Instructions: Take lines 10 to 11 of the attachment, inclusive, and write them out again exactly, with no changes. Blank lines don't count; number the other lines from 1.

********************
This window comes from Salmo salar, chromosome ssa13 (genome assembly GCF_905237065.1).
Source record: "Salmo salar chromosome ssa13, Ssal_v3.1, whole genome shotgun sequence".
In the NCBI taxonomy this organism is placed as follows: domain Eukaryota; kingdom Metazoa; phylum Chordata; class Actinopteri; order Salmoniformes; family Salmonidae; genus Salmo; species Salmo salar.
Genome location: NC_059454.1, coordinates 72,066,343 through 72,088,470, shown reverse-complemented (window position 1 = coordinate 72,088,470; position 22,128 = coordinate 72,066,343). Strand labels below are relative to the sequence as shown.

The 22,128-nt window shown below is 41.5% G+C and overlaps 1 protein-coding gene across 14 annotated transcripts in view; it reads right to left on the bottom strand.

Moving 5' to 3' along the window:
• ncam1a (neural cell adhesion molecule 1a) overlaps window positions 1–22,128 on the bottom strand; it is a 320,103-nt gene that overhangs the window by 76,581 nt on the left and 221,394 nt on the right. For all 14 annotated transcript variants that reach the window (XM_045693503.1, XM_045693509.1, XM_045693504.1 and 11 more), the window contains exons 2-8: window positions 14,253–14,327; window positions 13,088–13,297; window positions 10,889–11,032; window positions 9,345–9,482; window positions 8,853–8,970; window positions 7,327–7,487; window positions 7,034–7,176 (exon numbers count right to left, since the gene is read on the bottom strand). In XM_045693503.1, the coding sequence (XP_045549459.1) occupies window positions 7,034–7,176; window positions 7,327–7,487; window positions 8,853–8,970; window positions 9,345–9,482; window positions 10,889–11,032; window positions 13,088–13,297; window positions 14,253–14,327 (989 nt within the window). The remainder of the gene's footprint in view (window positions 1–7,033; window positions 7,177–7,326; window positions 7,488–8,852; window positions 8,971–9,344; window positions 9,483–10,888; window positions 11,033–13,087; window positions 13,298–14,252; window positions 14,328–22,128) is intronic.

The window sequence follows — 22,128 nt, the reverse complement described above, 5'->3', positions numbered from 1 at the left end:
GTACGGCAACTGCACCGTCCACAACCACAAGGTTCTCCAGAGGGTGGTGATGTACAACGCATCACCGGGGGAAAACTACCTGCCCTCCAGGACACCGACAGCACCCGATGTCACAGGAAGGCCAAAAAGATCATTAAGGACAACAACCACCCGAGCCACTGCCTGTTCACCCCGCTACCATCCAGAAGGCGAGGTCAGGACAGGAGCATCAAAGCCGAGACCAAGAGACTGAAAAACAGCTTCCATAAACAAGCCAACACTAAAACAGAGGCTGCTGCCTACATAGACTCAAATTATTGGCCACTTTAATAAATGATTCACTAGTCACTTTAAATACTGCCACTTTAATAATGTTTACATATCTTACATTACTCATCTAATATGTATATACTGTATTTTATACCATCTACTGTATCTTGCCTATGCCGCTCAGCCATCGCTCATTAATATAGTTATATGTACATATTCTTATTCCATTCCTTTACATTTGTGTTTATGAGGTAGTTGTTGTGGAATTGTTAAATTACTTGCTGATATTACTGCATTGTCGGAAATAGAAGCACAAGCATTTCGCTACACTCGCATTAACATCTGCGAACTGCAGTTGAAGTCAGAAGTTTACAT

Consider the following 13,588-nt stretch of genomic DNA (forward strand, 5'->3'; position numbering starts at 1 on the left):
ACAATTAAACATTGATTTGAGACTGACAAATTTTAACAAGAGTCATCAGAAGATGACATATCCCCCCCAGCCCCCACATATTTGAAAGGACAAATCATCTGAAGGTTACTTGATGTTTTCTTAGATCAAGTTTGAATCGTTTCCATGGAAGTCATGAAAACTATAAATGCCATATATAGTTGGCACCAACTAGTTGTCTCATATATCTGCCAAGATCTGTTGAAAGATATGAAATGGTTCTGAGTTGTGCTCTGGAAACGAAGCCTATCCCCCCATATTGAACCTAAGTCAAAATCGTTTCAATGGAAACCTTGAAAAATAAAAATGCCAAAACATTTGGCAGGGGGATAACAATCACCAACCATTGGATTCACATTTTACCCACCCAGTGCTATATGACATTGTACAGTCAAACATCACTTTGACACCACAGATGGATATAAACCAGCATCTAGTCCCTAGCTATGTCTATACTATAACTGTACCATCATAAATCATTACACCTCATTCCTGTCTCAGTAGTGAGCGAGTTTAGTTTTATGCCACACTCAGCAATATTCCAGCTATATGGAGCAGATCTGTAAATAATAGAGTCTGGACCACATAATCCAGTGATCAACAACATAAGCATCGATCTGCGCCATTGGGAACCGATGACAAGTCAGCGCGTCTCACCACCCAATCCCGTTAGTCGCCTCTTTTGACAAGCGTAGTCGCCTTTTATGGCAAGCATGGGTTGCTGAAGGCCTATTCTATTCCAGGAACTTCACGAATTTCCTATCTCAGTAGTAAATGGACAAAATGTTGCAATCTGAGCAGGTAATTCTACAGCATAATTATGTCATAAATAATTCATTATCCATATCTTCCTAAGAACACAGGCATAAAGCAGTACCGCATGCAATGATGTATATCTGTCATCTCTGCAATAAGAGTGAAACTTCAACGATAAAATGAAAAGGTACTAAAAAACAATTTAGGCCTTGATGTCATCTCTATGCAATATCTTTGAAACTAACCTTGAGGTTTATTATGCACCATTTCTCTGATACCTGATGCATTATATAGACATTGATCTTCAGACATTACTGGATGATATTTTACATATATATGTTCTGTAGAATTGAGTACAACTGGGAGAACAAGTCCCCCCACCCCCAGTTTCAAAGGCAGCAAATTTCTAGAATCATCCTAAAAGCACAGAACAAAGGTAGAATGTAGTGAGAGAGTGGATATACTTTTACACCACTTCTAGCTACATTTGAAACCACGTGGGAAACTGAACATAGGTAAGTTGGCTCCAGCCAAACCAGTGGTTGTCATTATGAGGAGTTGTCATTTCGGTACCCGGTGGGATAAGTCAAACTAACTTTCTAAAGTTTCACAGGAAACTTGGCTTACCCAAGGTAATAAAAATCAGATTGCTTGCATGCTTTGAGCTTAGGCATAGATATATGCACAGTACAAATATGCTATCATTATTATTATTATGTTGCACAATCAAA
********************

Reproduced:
Consider the following 13,588-nt stretch of genomic DNA (forward strand, 5'->3'; position numbering starts at 1 on the left):
ACAATTAAACATTGATTTGAGACTGACAAATTTTAACAAGAGTCATCAGAAGATGACATATCCCCCCCAGCCCCCACATATTTGAAAGGACAAATCATCTGAAGGTTACTTGATGTTTTCTTAGATCAAGTTTGAATCGTTTCCATGGAAGTCATGAAAACTATAAATGCCATATATAGTTGGCACCAACTAGTTGTCTCATATATCTGCCAAGATCTGTTGAAAGATATGAAATGGTTCTGAGTTGTGCTCTGGAAACGAAGCCTATCCCCCCATATTGAACCTAAGTCAAAATCGTTTCAATGGAAACCTTGAAAAATAAAAATGCCAAAACATTTGGCAGGGGGATAACAATCACCAACCATTGGATTCACATTTTACCCACCCAGTGCTATATGACATTGTACAGTCAAACATCACTTTGACACCACAGATGGATATAAACCAGCATCTAGTCCCTAGCTATGTCTATACTATAACTGTACCATCATAAATCATTACACCTCATTCCTGTCTCAGTAGTGAGCGAGTTTAGTTTTATGCCACACTCAGCAATATTCCAGCTATATGGAGCAGATCTGTAAATAATAGAGTCTGGACCACATAATCCAGTGATCAACAACATAAGCATCGATCTGCGCCATTGGGAACCGATGACAAGTCAGCGCGTCTCACCACCCAATCCCGTTAGTCGCCTCTTTTGACAAGCGTAGTCGCCTTTTATGGCAAGCATGGGTTGCTGAAGGCCTATTCTATTCCAGGAACTTCACGAATTTCCTATCTCAGTAGTAAATGGACAAAATGTTGCAATCTGAGCAGGTAATTCTACAGCATAATTATGTCATAAATAATTCATTATCCATATCTTCCTAAGAACACAGGCATAAAGCAGTACCGCATGCAATGATGTATATCTGTCATCTCTGCAATAAGAGTGAAACTTCAACGATAAAATGAAAAGGTACTAAAAAACAATTTAGGCCTTGATGTCATCTCTATGCAATATCTTTGAAACTAACCTTGAGGTTTATTATGCACCATTTCTCTGATACCTGATGCATTATATAGACATTGATCTTCAGACATTACTGGATGATATTTTACATATATATGTTCTGTAGAATTGAGTACAACTGGGAGAACAAGTCCCCCCACCCCCAGTTTCAAAGGCAGCAAATTTCTAGAATCATCCTAAAAGCACAGAACAAAGGTAGAATGTAGTGAGAGAGTGGATATACTTTTACACCACTTCTAGCTACATTTGAAACCACGTGGGAAACTGAACATAGGTAAGTTGGCTCCAGCCAAACCAGTGGTTGTCATTATGAGGAGTTGTCATTTCGGTACCCGGTGGGATAAGTCAAACTAACTTTCTAAAGTTTCACAGGAAACTTGGCTTACCCAAGGTAATAAAAATCAGATTGCTTGCATGCTTTGAGCTTAGGCATAGATATATGCACAGTACAAATATGCTATCATTATTATTATTATGTTGCACAATCAAA